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Beirut blast — what we know so far

Lebanon is in mourning after a huge explosion at the port of Beirut devastated the capital, with at least 100 people dead and 4,000 others injured. Many more are unaccounted for

Investigations are already being carried out into the circumstances surrounding a huge blast that tore through Lebanon's capital with the force of an earthquake, killing dozens of people and injuring thousands more. While many questions remain, some facts are already known

WHAT we know so far about the Beirut explosion:

• The initial large explosion in the port area of Beirut happened around 1800 hrs local time (1500 hrs GMT) on August 4. There followed a colossal blast that flattened the harbour front and surrounding buildings.

• The blast was measured by seismologists as the equivalent of a 3.5-magnitude earthquake. It was felt in Cyprus, 160 km (100 miles) away.

• The blasts killed more than 100 people and injured over 4,000, according to the Lebanese Red Cross.

• Social media video footage and images showed a fire in the city's port area after a dark cloud rising from the port. The explosion created a large white cloud that enveloped the area.

• The shockwave rocked a large area of Beirut, with many of the injured suffering cuts after windows were shattered.

• Many of the victims are thought to have been port and customs employees and people working in the area.

• A number of Beirut port officials are being placed under house arrest pending an investigation into Tuesday's huge explosion, Lebanon's government says.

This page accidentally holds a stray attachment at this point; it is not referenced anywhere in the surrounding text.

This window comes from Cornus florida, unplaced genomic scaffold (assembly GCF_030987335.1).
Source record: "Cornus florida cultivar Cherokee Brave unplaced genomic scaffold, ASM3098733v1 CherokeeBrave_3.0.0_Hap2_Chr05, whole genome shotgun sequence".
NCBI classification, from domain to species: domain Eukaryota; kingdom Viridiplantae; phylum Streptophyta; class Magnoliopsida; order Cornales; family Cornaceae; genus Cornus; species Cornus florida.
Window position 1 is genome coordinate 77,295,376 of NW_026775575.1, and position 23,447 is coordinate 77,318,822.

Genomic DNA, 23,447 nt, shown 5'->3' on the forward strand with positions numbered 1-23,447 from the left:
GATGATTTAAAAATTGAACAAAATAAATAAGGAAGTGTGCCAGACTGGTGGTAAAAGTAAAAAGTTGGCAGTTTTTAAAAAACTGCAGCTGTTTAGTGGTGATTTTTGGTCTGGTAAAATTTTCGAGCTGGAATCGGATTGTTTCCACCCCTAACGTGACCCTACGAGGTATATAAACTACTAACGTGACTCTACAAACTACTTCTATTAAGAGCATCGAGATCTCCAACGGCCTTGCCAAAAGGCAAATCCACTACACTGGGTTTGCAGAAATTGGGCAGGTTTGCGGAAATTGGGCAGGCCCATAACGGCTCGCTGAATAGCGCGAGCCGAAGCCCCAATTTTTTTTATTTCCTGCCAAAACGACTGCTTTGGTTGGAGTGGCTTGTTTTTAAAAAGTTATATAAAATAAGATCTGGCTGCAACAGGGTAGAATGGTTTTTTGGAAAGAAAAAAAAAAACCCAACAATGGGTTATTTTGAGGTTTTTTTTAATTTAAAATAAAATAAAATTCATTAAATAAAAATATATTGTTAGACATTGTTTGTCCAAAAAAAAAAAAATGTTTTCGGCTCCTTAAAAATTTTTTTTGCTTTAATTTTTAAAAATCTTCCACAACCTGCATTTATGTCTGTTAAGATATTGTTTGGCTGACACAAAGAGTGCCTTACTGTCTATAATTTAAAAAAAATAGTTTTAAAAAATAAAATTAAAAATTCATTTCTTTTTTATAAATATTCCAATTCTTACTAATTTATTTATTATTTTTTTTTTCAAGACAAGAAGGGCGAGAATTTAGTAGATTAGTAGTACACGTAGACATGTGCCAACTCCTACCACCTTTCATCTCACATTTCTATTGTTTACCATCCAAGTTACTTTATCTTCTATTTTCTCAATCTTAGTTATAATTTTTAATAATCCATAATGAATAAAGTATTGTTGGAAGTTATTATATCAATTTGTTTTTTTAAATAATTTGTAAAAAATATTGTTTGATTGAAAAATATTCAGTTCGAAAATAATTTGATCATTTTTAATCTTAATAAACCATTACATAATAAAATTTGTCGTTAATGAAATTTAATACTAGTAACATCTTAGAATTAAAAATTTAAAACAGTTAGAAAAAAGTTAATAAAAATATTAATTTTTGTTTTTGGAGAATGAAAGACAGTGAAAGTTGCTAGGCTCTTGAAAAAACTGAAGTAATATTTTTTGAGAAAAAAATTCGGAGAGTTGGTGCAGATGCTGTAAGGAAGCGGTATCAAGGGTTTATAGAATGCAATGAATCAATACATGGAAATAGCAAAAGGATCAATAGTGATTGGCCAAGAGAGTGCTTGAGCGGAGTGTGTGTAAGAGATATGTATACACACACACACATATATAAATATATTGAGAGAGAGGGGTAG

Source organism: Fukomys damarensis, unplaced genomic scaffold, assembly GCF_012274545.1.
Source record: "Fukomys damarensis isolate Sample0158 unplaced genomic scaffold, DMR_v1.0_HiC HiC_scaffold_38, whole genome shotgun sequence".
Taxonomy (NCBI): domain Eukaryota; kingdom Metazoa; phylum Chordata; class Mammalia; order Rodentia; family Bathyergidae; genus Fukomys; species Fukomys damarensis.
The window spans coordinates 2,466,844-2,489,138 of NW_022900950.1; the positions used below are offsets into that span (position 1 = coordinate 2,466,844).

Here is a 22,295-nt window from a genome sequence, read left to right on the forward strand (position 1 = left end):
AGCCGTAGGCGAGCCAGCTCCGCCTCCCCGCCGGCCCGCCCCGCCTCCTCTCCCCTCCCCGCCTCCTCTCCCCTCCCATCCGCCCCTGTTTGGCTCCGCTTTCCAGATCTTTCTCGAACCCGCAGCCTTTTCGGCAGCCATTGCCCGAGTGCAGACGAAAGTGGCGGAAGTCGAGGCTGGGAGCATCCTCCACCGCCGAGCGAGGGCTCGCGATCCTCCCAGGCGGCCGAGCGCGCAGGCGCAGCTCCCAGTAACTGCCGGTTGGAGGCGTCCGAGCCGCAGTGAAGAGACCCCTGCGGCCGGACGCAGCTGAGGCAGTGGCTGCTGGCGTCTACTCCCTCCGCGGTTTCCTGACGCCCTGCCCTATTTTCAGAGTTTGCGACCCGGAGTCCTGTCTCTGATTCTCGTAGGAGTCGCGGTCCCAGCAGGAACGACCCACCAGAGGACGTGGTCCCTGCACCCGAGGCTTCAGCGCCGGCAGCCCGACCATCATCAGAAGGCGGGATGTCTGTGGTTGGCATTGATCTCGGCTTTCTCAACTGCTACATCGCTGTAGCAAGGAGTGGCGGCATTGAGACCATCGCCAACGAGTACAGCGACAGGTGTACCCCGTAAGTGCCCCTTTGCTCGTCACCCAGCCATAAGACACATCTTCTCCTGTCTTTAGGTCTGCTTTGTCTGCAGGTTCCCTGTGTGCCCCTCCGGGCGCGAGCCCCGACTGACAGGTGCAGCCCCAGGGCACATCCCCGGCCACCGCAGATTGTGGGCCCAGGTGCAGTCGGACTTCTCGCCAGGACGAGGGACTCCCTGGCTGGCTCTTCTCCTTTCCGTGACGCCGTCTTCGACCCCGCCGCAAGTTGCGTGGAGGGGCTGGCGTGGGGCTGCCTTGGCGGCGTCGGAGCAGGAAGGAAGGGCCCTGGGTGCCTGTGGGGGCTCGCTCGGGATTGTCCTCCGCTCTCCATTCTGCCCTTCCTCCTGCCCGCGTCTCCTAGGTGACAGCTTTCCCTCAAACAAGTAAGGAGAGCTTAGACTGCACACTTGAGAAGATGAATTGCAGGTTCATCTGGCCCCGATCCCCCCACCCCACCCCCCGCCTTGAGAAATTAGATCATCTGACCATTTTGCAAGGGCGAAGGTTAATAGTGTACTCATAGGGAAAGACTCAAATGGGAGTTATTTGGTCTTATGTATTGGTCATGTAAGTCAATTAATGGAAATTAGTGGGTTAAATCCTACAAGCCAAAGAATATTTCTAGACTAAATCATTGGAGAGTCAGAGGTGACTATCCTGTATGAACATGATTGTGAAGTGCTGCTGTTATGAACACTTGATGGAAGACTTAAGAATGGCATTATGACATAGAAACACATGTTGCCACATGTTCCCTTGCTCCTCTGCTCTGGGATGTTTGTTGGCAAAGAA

• Lebanon’s national defence council has declared Beirut a disaster zone.

• Lebanon’s Prime Minister Hassan Diab said 2,750 tonnes of ammonium nitrate being stored in a portside warehouse had blown up.

• Lebanon’s General Security chief Abbas Ibrahim said the ammonium nitrate  had been confiscated in 2013 and stored in the warehouse.

• A security source, and media, said one possible cause of the explosion was welding work said to have been carried out on the warehouse.

• Lebanon’s President Michel Aoun said the government was “determined to investigate and expose what happened as soon as possible, to hold the responsible and the negligent accountable, and to sanction them with the most severe punishment”.

• Hangars around the port were destroyed and much of the city was left strewn with damaged vehicles and debris.

• Beirut’s city governor Marwan Abboud said between 200,000 and 250,000 people had lost their homes.

• The US, France, Qatar, Iran and Israel have offered to send emergency aid.

• The Associated Press published drone footage showing destroyed and damaged silos which are believed to have held around 85% of Lebanon’s grain.

• Ammonium nitrate is an industrial chemical commonly used as fertilizer for plants and can be used to make explosives. It will burn if contaminated with combustible material. 

• Lebanon’s Supreme Defence Council has called for a committee to be set up to investigate the explosion, Al-Jazeera reported.

• The Supreme Defence Council has recommended declaring a two-week state of emergency in Beirut.

• The explosion came days before a United Nation-backed court delivers a verdict in the trial of four suspects over the 2005 bombing that killed former Prime Minister Rafik al-Hariri and 21 others. Mr Hariri was killed by a truck bomb about 2 km from Beirut port.

• There is no evidence that the explosion was a terror-related attack.

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